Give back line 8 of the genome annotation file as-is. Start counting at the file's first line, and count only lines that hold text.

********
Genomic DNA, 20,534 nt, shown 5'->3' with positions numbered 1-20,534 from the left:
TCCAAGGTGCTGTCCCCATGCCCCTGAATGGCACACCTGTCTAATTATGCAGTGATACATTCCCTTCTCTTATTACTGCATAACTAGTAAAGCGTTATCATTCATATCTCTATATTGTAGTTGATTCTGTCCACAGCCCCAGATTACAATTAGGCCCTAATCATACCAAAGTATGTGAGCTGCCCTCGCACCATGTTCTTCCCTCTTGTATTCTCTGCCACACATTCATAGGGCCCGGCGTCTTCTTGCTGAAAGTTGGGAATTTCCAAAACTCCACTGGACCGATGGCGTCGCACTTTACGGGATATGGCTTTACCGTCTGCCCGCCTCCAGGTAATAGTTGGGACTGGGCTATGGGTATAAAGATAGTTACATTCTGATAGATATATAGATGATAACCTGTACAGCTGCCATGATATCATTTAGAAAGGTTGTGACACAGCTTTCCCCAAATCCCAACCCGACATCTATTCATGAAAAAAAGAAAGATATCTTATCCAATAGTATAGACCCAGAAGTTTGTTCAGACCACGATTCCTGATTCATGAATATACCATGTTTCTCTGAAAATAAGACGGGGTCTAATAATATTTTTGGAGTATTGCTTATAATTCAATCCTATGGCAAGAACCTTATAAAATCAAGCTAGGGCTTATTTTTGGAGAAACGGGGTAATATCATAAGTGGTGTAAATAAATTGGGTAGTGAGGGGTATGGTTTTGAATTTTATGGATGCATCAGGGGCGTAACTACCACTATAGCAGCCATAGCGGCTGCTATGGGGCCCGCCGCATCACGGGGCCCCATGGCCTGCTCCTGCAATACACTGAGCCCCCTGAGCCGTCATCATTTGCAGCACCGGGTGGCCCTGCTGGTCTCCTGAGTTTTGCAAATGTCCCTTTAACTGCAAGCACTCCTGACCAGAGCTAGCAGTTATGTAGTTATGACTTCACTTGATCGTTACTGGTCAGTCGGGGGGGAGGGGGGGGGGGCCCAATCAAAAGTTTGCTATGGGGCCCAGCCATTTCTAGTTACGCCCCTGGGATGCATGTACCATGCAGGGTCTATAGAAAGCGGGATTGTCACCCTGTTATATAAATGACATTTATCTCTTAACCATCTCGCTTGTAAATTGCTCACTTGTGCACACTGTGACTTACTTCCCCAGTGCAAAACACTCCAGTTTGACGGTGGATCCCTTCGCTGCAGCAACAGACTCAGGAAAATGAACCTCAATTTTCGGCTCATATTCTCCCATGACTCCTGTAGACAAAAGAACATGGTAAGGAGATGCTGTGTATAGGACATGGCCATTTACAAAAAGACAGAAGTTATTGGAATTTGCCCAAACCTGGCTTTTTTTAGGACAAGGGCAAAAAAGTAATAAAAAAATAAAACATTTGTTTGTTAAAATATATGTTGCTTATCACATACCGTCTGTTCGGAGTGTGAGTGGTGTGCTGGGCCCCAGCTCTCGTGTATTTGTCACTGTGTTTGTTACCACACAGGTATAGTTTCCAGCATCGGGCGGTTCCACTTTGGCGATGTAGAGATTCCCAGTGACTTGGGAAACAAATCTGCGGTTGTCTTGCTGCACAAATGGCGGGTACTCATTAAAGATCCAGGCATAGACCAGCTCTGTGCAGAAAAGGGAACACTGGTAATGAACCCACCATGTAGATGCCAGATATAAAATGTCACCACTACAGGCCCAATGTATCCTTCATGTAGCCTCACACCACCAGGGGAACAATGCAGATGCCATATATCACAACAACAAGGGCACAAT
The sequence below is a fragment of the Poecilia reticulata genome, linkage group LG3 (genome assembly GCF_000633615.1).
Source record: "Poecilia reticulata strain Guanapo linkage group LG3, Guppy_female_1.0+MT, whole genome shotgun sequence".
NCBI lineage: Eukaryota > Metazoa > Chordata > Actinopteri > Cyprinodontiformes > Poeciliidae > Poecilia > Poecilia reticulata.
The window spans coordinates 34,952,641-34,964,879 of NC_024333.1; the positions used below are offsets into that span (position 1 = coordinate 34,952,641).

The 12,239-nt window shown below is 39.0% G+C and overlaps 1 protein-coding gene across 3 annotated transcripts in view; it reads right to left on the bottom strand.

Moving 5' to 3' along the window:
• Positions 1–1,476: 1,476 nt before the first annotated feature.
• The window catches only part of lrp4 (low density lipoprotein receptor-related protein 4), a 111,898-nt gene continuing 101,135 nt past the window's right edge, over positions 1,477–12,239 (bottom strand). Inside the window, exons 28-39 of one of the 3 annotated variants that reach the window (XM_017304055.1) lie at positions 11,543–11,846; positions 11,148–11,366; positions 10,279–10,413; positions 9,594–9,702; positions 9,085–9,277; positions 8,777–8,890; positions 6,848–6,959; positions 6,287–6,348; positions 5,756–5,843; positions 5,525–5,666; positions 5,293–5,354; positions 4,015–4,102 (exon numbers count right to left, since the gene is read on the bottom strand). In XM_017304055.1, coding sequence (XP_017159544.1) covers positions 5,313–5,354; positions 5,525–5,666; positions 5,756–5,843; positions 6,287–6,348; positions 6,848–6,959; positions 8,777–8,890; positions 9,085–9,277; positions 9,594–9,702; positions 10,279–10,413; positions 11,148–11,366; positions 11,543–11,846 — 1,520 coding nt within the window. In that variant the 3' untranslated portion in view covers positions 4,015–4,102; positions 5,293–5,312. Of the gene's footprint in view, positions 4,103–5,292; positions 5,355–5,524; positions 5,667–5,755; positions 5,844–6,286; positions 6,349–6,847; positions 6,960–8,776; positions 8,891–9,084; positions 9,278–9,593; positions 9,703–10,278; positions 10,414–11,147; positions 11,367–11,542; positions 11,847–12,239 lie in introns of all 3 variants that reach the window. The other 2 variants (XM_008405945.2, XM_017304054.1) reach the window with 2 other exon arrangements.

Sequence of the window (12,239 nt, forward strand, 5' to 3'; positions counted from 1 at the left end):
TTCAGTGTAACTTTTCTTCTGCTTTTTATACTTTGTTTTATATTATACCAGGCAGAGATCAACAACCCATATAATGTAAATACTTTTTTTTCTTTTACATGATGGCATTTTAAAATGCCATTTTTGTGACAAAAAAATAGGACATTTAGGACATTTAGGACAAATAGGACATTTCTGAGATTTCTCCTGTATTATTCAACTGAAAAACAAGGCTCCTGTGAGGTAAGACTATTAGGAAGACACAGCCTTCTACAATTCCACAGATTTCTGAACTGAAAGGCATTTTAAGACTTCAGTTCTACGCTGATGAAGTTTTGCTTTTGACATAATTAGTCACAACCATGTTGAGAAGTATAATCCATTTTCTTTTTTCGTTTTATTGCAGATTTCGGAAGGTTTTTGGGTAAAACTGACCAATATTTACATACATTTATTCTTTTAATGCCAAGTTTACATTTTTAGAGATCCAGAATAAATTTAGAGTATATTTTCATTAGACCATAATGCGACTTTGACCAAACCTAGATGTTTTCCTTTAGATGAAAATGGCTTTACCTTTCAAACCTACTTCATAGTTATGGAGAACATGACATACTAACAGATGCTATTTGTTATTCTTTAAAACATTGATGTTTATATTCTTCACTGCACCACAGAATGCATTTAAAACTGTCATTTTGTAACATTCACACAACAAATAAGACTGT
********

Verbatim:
Moving 5' to 3' along the window: